The National Rifle Association (NRA) reached an agreement with Texas Motor Speedway to sponsor NASCAR's Sprint Cup Series race on April 13, reports Tripp Mickle of the Sports Business Journal.
It's the first time the NRA has sponsored a race in the top series.
David Newton of ESPN.com provided further details about the sponsorship deal, which reportedly was in the works during the buildup to the Daytona 500.
The situation worried officials since NASCAR was working to raise support for the Newtown, Conn., families.
The deal comes on the heels of NASCAR announcement last month in Daytona Beach about its efforts to raise funds and awareness for the 20 children and six adults killed as part of a mass shooting in Newtown, Conn.
NASCAR partnered with Swan Racing to put a Sandy Hook School Support Fund paint scheme on the No. 26 car driven by Michael Waltrip in the Daytona 500.
Sources told ESPN.com there were concerns during Speedweeks that the TMS deal might become public and impact NASCAR's efforts for Newtown.
It's not the first time the NRA has sponsored a NASCAR race. The association was the title sponsor for the NRA American Warrior 300 at Atlanta Motor Speedway last September, but that was for the second-tier Nationwide Series.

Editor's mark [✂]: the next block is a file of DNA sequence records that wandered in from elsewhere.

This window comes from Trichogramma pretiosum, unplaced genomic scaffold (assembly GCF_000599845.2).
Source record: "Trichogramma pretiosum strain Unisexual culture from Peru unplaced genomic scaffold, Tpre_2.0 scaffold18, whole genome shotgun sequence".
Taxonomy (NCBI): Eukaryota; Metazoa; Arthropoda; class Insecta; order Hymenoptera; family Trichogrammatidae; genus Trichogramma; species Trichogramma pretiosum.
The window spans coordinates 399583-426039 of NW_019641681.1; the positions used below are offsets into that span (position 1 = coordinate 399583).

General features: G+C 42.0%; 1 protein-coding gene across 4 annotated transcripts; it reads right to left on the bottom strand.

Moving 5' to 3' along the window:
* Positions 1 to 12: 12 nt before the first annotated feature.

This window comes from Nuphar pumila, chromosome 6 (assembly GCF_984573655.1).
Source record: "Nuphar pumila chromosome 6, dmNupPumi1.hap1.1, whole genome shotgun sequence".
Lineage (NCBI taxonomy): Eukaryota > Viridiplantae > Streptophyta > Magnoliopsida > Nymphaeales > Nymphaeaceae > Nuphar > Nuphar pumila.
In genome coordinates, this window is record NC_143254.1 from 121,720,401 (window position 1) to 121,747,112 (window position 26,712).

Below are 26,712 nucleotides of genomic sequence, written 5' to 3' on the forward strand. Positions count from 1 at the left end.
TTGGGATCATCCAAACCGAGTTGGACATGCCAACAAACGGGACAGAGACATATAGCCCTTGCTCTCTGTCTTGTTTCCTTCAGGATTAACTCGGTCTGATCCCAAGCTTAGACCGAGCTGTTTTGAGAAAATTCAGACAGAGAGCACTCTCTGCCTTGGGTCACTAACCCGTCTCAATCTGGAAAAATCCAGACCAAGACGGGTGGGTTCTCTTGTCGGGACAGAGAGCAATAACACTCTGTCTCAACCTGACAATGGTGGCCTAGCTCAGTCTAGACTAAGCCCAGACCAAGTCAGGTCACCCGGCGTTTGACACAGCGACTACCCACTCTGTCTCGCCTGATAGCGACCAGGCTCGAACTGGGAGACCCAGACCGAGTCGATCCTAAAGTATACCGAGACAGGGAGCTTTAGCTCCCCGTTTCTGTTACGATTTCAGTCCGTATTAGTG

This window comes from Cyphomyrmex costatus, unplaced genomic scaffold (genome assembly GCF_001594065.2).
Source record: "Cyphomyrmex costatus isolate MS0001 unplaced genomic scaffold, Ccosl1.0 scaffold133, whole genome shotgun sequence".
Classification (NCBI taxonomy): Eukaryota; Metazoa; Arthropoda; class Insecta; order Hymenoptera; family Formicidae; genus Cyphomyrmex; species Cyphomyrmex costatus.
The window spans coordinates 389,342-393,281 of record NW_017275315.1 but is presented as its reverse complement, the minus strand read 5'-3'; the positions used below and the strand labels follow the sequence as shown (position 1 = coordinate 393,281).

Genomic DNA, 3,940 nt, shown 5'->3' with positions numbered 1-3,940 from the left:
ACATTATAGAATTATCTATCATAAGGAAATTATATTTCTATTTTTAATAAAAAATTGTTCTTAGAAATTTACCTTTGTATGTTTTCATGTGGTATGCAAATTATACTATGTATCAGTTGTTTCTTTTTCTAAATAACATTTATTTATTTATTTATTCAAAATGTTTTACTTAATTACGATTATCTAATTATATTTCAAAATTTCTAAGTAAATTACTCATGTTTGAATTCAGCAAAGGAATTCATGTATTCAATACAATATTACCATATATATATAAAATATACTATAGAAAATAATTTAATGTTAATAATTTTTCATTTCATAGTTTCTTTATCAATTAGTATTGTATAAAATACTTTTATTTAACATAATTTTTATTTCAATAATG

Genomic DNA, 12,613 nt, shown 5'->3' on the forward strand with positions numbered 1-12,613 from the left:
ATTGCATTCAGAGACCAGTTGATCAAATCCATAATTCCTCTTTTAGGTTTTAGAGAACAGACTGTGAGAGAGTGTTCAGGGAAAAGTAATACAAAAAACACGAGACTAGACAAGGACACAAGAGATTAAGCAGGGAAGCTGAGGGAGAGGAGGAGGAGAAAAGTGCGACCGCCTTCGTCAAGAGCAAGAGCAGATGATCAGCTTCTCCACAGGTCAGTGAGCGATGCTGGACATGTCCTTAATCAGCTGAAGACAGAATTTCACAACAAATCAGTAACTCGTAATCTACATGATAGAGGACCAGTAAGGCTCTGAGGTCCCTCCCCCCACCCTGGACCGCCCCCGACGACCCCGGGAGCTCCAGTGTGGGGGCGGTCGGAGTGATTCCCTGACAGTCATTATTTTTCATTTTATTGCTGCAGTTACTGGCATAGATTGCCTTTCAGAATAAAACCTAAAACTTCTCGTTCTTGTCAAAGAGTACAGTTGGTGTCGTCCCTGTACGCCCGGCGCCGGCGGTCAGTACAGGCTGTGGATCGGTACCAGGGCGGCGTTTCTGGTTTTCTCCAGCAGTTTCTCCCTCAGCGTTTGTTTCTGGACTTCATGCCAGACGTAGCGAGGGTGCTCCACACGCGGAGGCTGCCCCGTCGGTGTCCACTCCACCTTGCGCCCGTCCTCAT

Bruton Smith, who is the chairman of the group that owns Texas Motor Speedway, didn't feel the agreement would be an issue and called the NRA a "great sponsor" (via ESPN.com):
It's not a touchy issue at all. We're at Texas. I guess if you want to find any state in the United States that is pro guns, Texas would be it. You have more hunters per capita in Texas than any place I know.
It's important to note that sponsorship agreements are made between companies and the track where the selected race will be taking place. So, the deal for the April 13 race, which will be called the NRA 500, is between the NRA and the Texas Motor Speedway, not NASCAR itself.
The ESPN report states it wasn't clear whether NASCAR was consulted in this situation given the spotlight on the NRA in recent months, but Smith said that isn't usually standard operating procedure for these types of situations.
Also, the Newtown paint scheme featured on Michael Waltrip's car during the Daytona 500 isn't scheduled to be used any more this season, according to Nate Ryan of USA Today. It was a one-race special arrangement.
An official announcement of the sponsorship deal is expected on Monday.